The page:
LCV’s Legislative Director Matthew Davis testified before the EPA today in strong opposition to the agency’s proposed rule on the ‘reclassification of major sources as area sources’ – wonk-speak for a proposal to remove limits on toxic air pollution. The rule would allow major sources of air pollution to comply with weaker emissions standards than are currently enforced and could put a lot more toxic pollution into the air our children breathe. The move, Davis said, is “a gift to big polluters,” from the former head of the EPA’s air quality office Bill Wehrum who resigned in disgrace amid multiple investigations into ethics violations. Wehrum used to be a lawyer and lobbyist for the oil, coal and gas industries. Davis called on the EPA to, “drop this dangerous proposal and get back to its stated mission of protecting public health and the environment.”
Read Matthew Davis’ full testimony below:
Matthew Davis, MPH, Legislative Director, League of Conservation Voters
August 15, 2019
Proposed Rule: Reclassification of Major Sources as Area Sources
Under Section 112 of the Clean Air Act
Docket Identification No. EPA–HQ–OAR–2019–0282
My name is Matthew Davis, and I’m here today as the Legislative Director at the League of Conservation Voters, or LCV. LCV has more than 2 million members spread across the country, and we work closely with a network of 30 state partner organizations. At LCV, we believe everyone has a right to clean air, water, lands and a safe, healthy community. I also happen to be a former EPA health scientist who spent seven years helping develop air regulations that protect public health.
The EPA’s proposed rule on the reclassification of major sources as area sources, which would eliminate the decades-old policy known as “once in, always in,” stands in direct conflict with LCV’s core values and, indeed, the stated mission of the EPA to protect public health and the environment.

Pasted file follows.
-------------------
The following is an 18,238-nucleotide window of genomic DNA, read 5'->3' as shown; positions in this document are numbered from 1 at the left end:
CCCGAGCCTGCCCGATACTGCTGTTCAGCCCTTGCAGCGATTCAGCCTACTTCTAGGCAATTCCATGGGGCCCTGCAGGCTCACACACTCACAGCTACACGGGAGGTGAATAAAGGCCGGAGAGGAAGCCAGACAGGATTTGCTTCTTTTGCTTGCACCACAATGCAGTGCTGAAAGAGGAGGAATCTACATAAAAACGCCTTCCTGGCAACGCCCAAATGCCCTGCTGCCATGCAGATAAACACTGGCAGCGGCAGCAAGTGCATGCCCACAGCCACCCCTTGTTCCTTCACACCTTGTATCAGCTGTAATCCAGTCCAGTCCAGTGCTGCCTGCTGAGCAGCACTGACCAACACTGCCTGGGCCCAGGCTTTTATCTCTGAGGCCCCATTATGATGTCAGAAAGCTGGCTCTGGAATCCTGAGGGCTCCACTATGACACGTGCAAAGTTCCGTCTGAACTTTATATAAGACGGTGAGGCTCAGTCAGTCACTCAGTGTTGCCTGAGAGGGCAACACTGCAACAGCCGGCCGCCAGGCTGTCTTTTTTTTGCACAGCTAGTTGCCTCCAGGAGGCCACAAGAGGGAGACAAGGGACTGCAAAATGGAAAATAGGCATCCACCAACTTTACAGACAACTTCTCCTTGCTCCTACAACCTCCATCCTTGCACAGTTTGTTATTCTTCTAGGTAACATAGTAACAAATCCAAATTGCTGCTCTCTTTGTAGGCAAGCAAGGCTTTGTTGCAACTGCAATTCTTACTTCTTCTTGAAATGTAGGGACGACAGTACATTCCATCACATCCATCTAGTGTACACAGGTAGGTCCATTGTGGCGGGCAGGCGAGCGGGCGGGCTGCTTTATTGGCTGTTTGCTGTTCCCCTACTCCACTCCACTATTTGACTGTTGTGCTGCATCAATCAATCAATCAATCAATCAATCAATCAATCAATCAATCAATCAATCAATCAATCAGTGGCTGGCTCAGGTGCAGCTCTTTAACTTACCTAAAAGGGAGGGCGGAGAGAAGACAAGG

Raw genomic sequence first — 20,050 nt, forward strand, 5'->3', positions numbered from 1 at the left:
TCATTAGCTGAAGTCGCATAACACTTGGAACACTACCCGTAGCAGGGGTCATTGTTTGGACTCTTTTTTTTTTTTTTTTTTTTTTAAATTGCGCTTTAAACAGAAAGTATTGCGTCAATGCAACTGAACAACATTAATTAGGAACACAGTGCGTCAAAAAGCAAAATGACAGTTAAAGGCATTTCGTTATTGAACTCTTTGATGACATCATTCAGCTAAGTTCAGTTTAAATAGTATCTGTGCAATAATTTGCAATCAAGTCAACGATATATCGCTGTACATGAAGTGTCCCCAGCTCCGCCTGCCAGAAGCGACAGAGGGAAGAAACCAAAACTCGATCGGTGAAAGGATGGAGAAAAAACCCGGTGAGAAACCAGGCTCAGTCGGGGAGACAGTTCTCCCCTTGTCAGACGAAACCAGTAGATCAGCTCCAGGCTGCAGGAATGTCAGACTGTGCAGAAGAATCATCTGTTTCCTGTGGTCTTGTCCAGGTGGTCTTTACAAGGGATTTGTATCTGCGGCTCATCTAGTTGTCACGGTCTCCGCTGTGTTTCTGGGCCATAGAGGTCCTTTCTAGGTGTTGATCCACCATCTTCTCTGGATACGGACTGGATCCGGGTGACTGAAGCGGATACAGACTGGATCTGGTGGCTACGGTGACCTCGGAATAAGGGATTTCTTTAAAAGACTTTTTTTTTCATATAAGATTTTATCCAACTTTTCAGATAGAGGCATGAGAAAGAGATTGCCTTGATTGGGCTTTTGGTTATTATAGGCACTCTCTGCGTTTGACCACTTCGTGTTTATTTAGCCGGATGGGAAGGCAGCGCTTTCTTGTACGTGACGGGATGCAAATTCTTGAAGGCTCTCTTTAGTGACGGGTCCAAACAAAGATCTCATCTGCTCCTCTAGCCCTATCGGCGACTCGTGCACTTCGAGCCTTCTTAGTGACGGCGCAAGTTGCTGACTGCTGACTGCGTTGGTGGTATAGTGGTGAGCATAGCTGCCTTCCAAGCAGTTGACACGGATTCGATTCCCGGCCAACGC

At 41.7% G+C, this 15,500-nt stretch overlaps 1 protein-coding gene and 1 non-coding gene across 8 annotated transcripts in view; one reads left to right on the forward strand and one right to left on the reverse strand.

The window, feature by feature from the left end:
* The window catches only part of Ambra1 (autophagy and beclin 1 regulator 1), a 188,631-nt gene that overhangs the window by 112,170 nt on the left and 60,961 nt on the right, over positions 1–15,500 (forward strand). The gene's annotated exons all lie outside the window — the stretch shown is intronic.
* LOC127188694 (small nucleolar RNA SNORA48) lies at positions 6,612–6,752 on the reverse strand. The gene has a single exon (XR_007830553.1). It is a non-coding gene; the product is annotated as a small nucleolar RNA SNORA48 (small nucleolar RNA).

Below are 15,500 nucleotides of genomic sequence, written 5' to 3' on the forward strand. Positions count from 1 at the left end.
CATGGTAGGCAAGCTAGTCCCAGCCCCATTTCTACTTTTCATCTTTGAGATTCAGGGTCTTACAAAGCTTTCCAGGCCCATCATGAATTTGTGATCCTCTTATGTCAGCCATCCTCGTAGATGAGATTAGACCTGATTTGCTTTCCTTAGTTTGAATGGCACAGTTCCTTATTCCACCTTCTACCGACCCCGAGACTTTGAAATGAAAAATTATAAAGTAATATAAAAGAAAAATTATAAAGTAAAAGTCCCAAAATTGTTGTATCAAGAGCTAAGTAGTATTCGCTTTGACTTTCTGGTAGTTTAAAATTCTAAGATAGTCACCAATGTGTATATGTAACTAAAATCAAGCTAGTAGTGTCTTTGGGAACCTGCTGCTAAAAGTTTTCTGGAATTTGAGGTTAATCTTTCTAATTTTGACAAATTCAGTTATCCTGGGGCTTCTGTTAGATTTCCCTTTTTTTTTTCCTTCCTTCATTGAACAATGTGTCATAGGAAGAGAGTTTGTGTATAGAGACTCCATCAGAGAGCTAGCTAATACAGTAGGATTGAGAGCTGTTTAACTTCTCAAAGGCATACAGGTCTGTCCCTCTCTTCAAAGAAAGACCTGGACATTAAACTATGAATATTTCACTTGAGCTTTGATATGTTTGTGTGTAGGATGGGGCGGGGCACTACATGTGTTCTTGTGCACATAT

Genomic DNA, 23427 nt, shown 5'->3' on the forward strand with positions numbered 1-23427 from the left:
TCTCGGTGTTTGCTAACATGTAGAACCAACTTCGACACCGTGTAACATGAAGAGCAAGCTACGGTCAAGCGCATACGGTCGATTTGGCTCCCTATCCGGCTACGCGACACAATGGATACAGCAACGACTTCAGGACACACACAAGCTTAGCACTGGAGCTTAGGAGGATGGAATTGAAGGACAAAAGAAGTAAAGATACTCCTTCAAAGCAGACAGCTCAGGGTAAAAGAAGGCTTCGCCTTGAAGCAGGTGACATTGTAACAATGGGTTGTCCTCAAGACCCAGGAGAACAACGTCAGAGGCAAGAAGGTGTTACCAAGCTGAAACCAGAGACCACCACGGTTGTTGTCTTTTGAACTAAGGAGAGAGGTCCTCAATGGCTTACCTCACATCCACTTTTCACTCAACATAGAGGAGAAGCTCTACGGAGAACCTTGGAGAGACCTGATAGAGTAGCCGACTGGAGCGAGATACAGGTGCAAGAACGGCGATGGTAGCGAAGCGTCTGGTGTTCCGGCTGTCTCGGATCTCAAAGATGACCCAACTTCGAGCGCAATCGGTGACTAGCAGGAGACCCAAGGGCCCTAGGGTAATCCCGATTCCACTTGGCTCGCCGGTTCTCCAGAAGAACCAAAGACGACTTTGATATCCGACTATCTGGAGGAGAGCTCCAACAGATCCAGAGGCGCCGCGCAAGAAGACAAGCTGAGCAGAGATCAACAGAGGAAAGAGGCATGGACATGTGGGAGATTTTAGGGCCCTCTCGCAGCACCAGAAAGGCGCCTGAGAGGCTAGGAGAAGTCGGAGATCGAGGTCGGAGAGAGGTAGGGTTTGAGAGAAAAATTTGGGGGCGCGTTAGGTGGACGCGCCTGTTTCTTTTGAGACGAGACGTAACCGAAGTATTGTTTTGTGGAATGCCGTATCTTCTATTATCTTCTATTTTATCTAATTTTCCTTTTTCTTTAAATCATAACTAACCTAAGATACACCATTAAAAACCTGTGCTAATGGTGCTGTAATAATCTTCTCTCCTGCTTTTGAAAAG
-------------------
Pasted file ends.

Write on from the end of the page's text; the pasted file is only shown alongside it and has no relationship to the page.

This proposal may be clouded in regulatory wonk-speak, but make no mistake, this is a gift to big polluters from the ethically compromised former EPA Office of Air and Radiation Assistant Administrator Bill Wehrum at the expense of children’s health and front line communities. This proposal would allow large polluters to emit more of the most toxic air pollutants – hazardous pollutants like dioxin, arsenic, lead, manganese, benzene, toluene, formaldehyde, and ethylene oxide, to name a few. These chemicals are associated with numerous types of cancer, neurological and developmental problems, and asthma, among other diseases, and worsen air quality wherever they are pumped skyward. A plain language translation of this proposal might read: the Big Rollback of Toxic Air Pollution Protections, or #PollutersOverPeople episode 5, or Make our Air Gross Again.
Currently, when major air polluters reduce their potential to emit individual hazardous air pollutants below 10 tons per year, or the sum of all their hazardous air pollutants below 25 tons per year, the facilities must continue to meet the strong emissions standards required of these major polluters by the Clean Air Act. Smaller polluters have “lesser controls or no controls at all”, according to a 1995 EPA memo. And these smaller facilities are primarily policed by state and local governments – all cash-strapped and some more attentive than others. This proposal would let those larger facilities be treated as smaller polluters; they could turn off their pollution control devices or reduce their use, pumping out more pollution per hour, so long as the yearly total stayed under the thresholds.